Cancer and Metastasis Reviews

, Volume 34, Issue 1, pp 19–40 | Cite as

Anti-vascular therapies in ovarian cancer: moving beyond anti-VEGF approaches

  • Hyun-Jin Choi
  • Guillermo N. Armaiz Pena
  • Sunila Pradeep
  • Min Soon Cho
  • Robert L. Coleman
  • Anil K. SoodEmail author


Resistance to chemotherapy is among the most important issues in the management of ovarian cancer. Unlike cancer cells, which are heterogeneous as a result of remarkable genetic instability, stromal cells are considered relatively homogeneous. Thus, targeting the tumor microenvironment is an attractive approach for cancer therapy. Arguably, anti-vascular endothelial growth factor (anti-VEGF) therapies hold great promise, but their efficacy has been modest, likely owing to redundant and complementary angiogenic pathways. Components of platelet-derived growth factor (PDGF), fibroblast growth factor (FGF), epidermal growth factor (EGF), and other pathways may compensate for VEGF blockade and allow angiogenesis to occur despite anti-VEGF treatment. In addition, hypoxia induced by anti-angiogenesis therapy modifies signaling pathways in tumor and stromal cells, which induces resistance to therapy. Because of tumor cell heterogeneity and angiogenic pathway redundancy, combining cytotoxic and targeted therapies or combining therapies targeting different pathways can potentially overcome resistance. Although targeted therapy is showing promise, much more work is needed to maximize its impact, including the discovery of new targets and identification of individuals most likely to benefit from such therapies.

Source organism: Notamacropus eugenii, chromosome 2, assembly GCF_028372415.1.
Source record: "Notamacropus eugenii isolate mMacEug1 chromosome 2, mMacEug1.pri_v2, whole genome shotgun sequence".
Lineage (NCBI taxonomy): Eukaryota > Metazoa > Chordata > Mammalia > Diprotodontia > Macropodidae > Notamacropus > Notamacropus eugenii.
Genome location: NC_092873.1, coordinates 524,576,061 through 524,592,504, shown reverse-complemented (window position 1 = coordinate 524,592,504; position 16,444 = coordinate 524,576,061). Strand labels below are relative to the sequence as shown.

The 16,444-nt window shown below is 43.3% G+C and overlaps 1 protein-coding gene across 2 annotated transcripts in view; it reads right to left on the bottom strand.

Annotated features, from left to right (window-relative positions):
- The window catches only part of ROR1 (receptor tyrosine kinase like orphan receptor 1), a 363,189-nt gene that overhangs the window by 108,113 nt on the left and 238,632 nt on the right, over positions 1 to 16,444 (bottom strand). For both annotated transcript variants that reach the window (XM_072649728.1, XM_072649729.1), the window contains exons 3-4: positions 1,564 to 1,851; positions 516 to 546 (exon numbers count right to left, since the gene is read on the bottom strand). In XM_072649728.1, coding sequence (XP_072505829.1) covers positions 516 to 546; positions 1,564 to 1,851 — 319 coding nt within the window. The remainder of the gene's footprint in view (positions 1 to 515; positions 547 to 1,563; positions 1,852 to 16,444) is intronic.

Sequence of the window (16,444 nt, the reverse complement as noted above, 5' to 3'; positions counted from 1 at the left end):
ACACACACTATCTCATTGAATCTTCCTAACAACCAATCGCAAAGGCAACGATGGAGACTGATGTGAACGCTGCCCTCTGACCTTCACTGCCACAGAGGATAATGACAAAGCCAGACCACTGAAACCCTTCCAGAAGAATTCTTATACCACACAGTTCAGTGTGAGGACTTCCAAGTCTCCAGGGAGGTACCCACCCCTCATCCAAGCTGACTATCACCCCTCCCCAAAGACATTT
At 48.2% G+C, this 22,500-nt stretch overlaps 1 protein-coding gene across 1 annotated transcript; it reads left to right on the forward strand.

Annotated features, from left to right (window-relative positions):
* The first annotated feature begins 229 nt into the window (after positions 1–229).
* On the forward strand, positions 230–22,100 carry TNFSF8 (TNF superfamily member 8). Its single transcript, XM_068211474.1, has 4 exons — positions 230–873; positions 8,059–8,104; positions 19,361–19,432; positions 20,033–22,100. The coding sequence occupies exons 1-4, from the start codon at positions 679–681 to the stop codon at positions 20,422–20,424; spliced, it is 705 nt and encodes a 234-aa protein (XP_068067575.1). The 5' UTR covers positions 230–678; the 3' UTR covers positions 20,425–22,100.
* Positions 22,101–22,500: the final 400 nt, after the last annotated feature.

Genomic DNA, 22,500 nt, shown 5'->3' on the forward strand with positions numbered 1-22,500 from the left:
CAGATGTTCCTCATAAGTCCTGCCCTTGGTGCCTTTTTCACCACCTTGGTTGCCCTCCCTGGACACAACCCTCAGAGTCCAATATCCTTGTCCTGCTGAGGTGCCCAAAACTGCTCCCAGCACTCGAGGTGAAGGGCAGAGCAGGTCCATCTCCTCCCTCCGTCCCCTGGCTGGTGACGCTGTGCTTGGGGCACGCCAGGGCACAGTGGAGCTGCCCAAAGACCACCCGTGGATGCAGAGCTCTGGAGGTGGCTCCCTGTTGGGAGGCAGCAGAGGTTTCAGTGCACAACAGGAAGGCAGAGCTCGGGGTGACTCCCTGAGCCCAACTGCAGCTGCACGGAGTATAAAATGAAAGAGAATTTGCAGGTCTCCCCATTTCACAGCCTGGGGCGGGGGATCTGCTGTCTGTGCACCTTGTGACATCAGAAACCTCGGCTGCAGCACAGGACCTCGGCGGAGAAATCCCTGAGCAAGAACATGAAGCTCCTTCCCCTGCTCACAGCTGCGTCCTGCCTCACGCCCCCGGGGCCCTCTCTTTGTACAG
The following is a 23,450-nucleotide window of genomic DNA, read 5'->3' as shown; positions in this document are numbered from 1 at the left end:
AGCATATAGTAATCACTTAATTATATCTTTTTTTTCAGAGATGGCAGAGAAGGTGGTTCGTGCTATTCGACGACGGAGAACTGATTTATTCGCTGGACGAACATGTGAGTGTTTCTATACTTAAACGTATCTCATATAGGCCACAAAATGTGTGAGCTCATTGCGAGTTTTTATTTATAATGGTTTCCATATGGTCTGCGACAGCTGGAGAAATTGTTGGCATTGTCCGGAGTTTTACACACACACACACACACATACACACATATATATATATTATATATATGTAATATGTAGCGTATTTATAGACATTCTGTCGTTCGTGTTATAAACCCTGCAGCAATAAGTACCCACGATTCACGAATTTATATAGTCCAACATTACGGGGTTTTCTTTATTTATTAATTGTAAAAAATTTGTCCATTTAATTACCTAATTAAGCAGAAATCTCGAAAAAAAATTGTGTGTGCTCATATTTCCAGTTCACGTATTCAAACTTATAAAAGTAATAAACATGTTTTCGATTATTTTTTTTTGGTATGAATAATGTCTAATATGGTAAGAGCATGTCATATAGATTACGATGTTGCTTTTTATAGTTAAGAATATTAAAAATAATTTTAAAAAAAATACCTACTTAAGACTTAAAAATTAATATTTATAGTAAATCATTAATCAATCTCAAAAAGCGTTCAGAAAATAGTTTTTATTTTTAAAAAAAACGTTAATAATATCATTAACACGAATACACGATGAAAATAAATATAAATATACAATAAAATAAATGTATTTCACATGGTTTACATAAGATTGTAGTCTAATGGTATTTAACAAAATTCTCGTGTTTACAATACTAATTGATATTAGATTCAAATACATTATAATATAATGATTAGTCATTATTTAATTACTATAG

Ovarian cancer Targeted therapy Angiogenesis Anti-vascular agent Resistance to anti-VEGF therapy 



Portions of this work were supported by grants from the US National Institutes of Health (P50CA083639, P50CA098258, CA109298, U54 CA151668, CA177909, UH2TR000943, T32CA101642, and CA16672), the Department of Defense (OC120547 and OC093416), a Program Project Development Grant, and an Ann Schreiber-mentored Investigators Award from the Ovarian Cancer Research Fund, CPRIT RP110595, the Bettyann Asche Murray Distinguished Professorship, the Chapman Foundation, the Meyer and Ida Gordon Foundation, the Gilder Foundation, the RGK Foundation, the Judi A. Rees Ovarian Cancer Research Fund, and the Blanton-Davis Ovarian Cancer Research Program. We thank Zachary S. Bohannan, Dawn Chalaire, and Arthur Gelmis for editorial review.


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Copyright information

© Springer Science+Business Media New York 2014

Authors and Affiliations

  • Hyun-Jin Choi
    • 1
  • Guillermo N. Armaiz Pena
    • 1
  • Sunila Pradeep
    • 1
  • Min Soon Cho
    • 4
  • Robert L. Coleman
    • 1
  • Anil K. Sood
    • 1
    • 2
    • 3
    Email author
  1. 1.Department of Gynecologic Oncology and Reproductive Medicine Unit 1362The University of Texas MD Anderson Cancer CenterHoustonUSA
  2. 2.Department of Cancer BiologyThe University of Texas MD Anderson Cancer CenterHoustonUSA
  3. 3.Center for RNA Interference and Non-Coding RNAThe University of Texas MD Anderson Cancer CenterHoustonUSA
  4. 4.Section of Benign Hematology, Department of Pulmonary MedicineThe University of Texas MD Anderson Cancer CenterHoustonUSA

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